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Comic Books

ENTERTAINMENT
February 10, 2012 | By Monica Peters, For The Inquirer
Create your own superhero on Saturday as the African American Museum in Philadelphia concludes its four-part series, "Outlined in Black: Creating Superheroes - A Comic Book Workshop for Youth and Young Adults. " The workshop, taught by acclaimed illustrator and artist Eric Battle, is inspired by the life of enslaved African American Robert Smalls who became a Civil War hero and a five-term U.S. Congressman from South Carolina. Families also can learn about the significance of black superheroes and the meaning of heroism.
ENTERTAINMENT
February 10, 2012
* THE WALKING DEAD. 9 p.m. Sunday, AMC. * COMIC BOOK MEN. 10 p.m. Sunday, AMC. IN THE AGE of the DVR, caring about audience flow is supposed to be, well, so 2007. We record what we want, we watch when we can. AMC must not have gotten the memo, because starting Sunday it's following the return of "The Walking Dead" with the premiere of Kevin Smith's "Comic Book Men. " It might look like a match made in geek heaven, but it's more than the pairing of a show based on a comic book series with one about the people who buy, sell and obsess about comics.
ENTERTAINMENT
February 9, 2012 | By Tirdad Derakhshani, Inquirer Staff Writer
His skin is a preposterous shade of yellow more appropriate to a Kool-Aid flavor. His bald oval head is crowned with a topknot tied with a red bow; he has squinty eyes and buck teeth that extend over his lips and the most garish yellow-on-green outfit you'd ever find in a circus supply store. Meet Chop-Chop, a comic book character who made his debut in 1941 in the first issue of the long-running superhero comic series, Blackhawk . Ugly, almost inhuman, the rotund guy would make for a great villain.
ENTERTAINMENT
October 28, 2011 | By Rick Bentley, McClatchy Newspapers
This week's DVD releases are topped by films about people who fight injustice and evil. Captain America: The First Avenger, Grade C-minus: Chris Evans - the guy who put the heat in the Human Torch in the Fantastic Four movies - steps into the boots of the latest comic-book-inspired film champion. He plays Steve Rogers, a 90-pound weakling who, through the magic of science, becomes the hunky Captain America. The film isn't a major disaster, but it generally could use some work.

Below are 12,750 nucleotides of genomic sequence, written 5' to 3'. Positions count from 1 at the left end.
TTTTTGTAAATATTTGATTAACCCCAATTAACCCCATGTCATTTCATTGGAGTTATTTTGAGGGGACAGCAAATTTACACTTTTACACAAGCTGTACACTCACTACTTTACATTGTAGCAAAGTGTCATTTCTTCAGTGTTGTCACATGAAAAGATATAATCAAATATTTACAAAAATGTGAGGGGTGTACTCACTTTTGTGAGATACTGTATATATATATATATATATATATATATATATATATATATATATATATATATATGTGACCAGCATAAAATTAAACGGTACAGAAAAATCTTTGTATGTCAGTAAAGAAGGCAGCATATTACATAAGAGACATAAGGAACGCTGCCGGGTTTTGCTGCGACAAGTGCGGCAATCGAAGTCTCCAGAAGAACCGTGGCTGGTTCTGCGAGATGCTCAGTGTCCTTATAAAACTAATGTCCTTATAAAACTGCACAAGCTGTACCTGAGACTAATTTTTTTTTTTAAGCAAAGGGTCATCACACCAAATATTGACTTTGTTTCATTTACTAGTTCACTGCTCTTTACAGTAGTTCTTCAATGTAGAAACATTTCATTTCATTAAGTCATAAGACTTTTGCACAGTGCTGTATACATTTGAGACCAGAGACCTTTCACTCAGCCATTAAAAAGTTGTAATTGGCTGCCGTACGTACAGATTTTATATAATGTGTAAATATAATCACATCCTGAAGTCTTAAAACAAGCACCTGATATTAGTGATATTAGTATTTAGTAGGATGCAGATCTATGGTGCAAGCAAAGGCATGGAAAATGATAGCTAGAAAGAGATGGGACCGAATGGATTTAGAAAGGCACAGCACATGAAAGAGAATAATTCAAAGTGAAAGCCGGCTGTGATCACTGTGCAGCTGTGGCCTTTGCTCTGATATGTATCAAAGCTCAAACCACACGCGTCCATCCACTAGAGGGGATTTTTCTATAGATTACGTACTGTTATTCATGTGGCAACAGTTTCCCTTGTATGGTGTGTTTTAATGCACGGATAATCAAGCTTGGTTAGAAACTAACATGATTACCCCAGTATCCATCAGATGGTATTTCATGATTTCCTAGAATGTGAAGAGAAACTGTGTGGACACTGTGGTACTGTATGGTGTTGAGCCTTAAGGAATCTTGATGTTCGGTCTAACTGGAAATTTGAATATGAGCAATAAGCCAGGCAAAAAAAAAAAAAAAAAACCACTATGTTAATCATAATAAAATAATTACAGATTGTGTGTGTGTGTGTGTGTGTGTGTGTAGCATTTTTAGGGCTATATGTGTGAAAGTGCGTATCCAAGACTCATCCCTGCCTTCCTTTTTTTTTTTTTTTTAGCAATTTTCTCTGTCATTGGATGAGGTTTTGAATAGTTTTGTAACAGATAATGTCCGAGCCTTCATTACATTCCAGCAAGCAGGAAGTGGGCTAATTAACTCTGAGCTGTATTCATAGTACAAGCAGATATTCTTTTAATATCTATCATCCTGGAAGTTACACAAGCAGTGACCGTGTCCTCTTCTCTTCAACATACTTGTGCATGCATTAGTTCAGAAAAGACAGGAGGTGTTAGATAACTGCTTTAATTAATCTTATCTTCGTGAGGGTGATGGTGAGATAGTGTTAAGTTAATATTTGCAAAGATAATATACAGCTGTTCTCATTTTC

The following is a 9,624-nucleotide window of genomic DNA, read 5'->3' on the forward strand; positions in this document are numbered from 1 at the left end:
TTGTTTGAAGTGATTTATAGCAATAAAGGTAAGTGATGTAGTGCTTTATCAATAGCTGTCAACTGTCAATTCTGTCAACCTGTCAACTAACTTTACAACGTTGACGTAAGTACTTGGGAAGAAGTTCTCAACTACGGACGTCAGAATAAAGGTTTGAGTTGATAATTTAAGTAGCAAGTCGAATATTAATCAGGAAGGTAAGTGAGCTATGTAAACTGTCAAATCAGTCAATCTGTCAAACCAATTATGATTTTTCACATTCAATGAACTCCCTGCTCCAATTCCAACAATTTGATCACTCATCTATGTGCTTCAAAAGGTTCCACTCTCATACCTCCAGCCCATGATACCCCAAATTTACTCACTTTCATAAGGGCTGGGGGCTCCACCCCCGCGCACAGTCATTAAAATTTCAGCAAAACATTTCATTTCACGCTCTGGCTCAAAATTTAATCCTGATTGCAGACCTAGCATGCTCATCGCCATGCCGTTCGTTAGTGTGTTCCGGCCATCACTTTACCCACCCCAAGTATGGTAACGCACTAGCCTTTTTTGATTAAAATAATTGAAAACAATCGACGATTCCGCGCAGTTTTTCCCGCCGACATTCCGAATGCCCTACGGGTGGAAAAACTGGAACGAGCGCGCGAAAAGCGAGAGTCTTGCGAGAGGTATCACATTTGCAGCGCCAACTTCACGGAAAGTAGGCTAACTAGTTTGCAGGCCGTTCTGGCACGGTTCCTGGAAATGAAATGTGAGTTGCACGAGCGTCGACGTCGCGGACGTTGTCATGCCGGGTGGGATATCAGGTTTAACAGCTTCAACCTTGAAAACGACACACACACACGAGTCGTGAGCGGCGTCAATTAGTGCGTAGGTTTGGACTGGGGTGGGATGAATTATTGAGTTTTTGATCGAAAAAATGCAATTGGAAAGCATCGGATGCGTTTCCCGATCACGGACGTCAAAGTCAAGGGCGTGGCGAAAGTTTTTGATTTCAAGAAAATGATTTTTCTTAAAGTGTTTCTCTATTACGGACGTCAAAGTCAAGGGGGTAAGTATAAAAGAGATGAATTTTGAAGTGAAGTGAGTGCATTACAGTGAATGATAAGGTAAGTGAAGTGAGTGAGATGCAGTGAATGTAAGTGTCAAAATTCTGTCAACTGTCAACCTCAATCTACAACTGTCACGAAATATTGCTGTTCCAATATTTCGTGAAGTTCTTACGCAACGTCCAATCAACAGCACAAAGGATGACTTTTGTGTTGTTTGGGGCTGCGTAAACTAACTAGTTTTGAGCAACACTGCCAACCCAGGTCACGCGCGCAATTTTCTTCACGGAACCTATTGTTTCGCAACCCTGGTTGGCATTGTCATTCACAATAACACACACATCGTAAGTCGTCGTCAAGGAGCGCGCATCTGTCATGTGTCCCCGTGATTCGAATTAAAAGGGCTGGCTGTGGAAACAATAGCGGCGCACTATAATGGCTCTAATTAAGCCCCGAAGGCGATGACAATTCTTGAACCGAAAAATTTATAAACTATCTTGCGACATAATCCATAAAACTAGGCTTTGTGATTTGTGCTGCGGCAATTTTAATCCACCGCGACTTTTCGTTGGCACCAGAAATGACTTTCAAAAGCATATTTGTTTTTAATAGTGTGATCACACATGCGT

ENTERTAINMENT
September 28, 2011 | By Corinne Mucha, For The Inquirer
We all know how the story goes: book becomes bestseller, bestseller becomes Hollywood blockbuster. It's expected that our favorite reads will one day leap off the page and onto the silver screen. But today, popular volumes are finding a second life on the shelf, visually reimagined as comic books. A seemingly limitless number of classics are available in kid-friendly comic versions, from 20,000 Leagues Under the Sea to A Tale of Two Cities. The Diary of Anne Frank, Fahrenheit 451, and even The Book of Genesis have all been transformed into comics.
NEWS
August 23, 2011
Invincible. Amazing. Unstoppable. When I was a kid, such larger-than-life language sucked me into the world of comic books. They featured ordinary people for the most part, who through a set of bizarre circumstances acquired powers that made them superheroes. The Avenging Angel. The Diabolical Dr. Doom. And my all-time favorite, the Uncanny X-Men. The combination of great illustrations, over-the-top prose, and riveting story lines kept me spending my 25 cents each week for the next cliff-hanger.
ENTERTAINMENT
July 26, 2011 | By Sandy Cohen, Associated Press
SAN DIEGO - Storm troopers cavorted with zombies, Steven Spielberg chatted with Peter Jackson, and the stars of Cowboys & Aliens swooped into San Diego, making for an action-packed Comic-Con. The 42d annual fan festival closed Sunday after four days of pop-culture indulgence. More than 120,000 people attended the event at the San Diego Convention Center, which spilled over into downtown San Diego. Costumed characters strolled the streets, and empty storefronts were transformed into special attractions such as the Sega Arcade and Monstergeddon, which mixed Marvel characters with monster trucks.
NEWS
June 25, 2011
Comic-book artist Gene Colan, 84, whose career spanned seven decades and illustrated the adventures of characters such as Dracula, Batman, Daredevil, and the wisecracking Howard the Duck, died Thursday from complications of liver cancer in New York City. He developed a style both subtle and emotional that imbued the characters he drew with a vitality that seemed to leap off the pages. His work got him the nickname Gene "The Dean. " His 70-issue run on The Tomb of Dracula, written by Marv Wolfman in the 1970s, remains critically lauded for returning horror to the pages of comics, along with creating the character Blade.
NEWS
May 28, 2011 | By REV. BRADLEY E. LACEY
I WENT TO SEE "Thor" with friends at the movies. It is a must-see for any self-respecting comic-book fan from the Lee-Kirby era of Marvel Comics. We were a privileged lot, no doubt about it. My friend John and I would never have dreamed that the super-hero comics that we voraciously read in our youth would ever have received such fabulous treatment. It was beyond the pale. But here we are. And there you have them - Spider-Man, X-Men, Fantastic Four, Iron Man, Thor and (soon!) Captain America.
NEWS
May 23, 2011 | By Matt Moore, ASSOCIATED PRESS
PHILADELPHIA - Stan Lee, whose career writing comic books has run from the golden age to contemporary times, is going digital. Boom! Studios said Monday that the man who helped create modern marvels like the Fantastic Four and X-Men will see his current crop of comic series available online and on mobile devices through his own app by way of the Los Angeles-based comic and graphic novel publisher. Dubbed the "Stan Lee Boom! Comics App," the program is being offered through Apple's iTunes app store.
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